Software Engineering Parables 3: Project Xanadu


In the 1960’s Ted Nelson inspired a generation with his papers on the future of information and his coined term ‘hypertext.’  The culmination of his thoughts became Project Xanadu.  Project Xanadu was a mixture of the World Wide Web with version control which in his eyes would solve many of the worlds woes.  His assumption was that many of the worlds problems stem from ignorance and misinformation.  It was ambitious and complete in its appraisal of the problem with exchanging and archiving information.  One killer feature that was noted was the impossibility for dead hyperlinks.  Project Xanadu had a  ~20 year head start on Tim Berners-Lee’s World Wide Web, but alas it didn’t ship in time.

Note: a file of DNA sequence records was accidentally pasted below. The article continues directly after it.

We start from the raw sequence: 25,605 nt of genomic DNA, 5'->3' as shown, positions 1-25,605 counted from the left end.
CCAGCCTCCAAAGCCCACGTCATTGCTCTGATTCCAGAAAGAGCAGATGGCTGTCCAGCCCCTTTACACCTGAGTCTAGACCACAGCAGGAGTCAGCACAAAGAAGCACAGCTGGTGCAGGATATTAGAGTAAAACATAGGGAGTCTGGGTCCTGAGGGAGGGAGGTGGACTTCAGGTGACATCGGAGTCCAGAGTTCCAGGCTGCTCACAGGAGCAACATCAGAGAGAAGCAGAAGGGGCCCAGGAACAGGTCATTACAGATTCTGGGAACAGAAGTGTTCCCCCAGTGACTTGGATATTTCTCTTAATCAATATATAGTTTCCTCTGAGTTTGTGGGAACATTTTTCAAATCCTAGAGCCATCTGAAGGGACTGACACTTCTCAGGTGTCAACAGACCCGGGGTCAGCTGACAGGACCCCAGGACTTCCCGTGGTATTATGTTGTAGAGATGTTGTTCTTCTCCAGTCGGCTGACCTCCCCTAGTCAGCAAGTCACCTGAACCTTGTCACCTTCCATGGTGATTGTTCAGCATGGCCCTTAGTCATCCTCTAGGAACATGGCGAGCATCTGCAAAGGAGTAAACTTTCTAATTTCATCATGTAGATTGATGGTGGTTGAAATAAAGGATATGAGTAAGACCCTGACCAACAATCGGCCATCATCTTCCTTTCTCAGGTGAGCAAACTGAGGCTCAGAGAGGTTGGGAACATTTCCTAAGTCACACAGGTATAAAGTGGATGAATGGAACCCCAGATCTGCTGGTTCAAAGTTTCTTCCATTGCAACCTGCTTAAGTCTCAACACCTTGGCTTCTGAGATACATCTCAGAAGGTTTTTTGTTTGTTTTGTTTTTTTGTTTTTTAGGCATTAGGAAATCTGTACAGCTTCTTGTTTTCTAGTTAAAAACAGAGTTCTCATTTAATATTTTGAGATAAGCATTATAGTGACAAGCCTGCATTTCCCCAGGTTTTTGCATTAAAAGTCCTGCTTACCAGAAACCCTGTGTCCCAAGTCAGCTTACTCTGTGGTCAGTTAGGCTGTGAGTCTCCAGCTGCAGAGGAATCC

This story comes to mind when in Software Engineering we are designing something and the discussion devolves into a chain of minor considerations that complicate the larger goal.  History shows us that the implementation of the web that revolutionized the world was the system that ignored versions and dead-ends, the flawed version is the one that shipped and brought immeasurable value to humanity.


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